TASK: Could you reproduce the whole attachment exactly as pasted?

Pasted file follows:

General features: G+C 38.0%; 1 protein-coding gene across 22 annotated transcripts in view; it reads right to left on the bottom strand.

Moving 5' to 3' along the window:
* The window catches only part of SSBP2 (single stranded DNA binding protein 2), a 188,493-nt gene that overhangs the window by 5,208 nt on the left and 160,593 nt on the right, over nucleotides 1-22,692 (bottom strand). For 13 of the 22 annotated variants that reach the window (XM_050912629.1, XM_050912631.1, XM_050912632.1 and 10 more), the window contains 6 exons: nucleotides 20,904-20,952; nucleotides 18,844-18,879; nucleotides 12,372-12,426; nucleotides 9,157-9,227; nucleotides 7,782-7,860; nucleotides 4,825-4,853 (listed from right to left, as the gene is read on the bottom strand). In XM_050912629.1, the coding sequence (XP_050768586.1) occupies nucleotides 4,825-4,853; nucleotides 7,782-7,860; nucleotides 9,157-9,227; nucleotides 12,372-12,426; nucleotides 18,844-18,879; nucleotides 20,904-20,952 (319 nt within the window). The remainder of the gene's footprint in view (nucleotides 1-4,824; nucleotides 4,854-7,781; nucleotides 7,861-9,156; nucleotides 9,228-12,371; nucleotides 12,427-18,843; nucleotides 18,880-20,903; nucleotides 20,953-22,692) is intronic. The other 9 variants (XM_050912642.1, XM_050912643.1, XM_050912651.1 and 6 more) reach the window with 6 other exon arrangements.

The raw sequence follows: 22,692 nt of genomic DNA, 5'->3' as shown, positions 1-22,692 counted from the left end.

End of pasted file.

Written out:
General features: G+C 38.0%; 1 protein-coding gene across 22 annotated transcripts in view; it reads right to left on the bottom strand.

Moving 5' to 3' along the window:
* The window catches only part of SSBP2 (single stranded DNA binding protein 2), a 188,493-nt gene that overhangs the window by 5,208 nt on the left and 160,593 nt on the right, over nucleotides 1-22,692 (bottom strand). For 13 of the 22 annotated variants that reach the window (XM_050912629.1, XM_050912631.1, XM_050912632.1 and 10 more), the window contains 6 exons: nucleotides 20,904-20,952; nucleotides 18,844-18,879; nucleotides 12,372-12,426; nucleotides 9,157-9,227; nucleotides 7,782-7,860; nucleotides 4,825-4,853 (listed from right to left, as the gene is read on the bottom strand). In XM_050912629.1, the coding sequence (XP_050768586.1) occupies nucleotides 4,825-4,853; nucleotides 7,782-7,860; nucleotides 9,157-9,227; nucleotides 12,372-12,426; nucleotides 18,844-18,879; nucleotides 20,904-20,952 (319 nt within the window). The remainder of the gene's footprint in view (nucleotides 1-4,824; nucleotides 4,854-7,781; nucleotides 7,861-9,156; nucleotides 9,228-12,371; nucleotides 12,427-18,843; nucleotides 18,880-20,903; nucleotides 20,953-22,692) is intronic. The other 9 variants (XM_050912642.1, XM_050912643.1, XM_050912651.1 and 6 more) reach the window with 6 other exon arrangements.

The raw sequence follows: 22,692 nt of genomic DNA, 5'->3' as shown, positions 1-22,692 counted from the left end.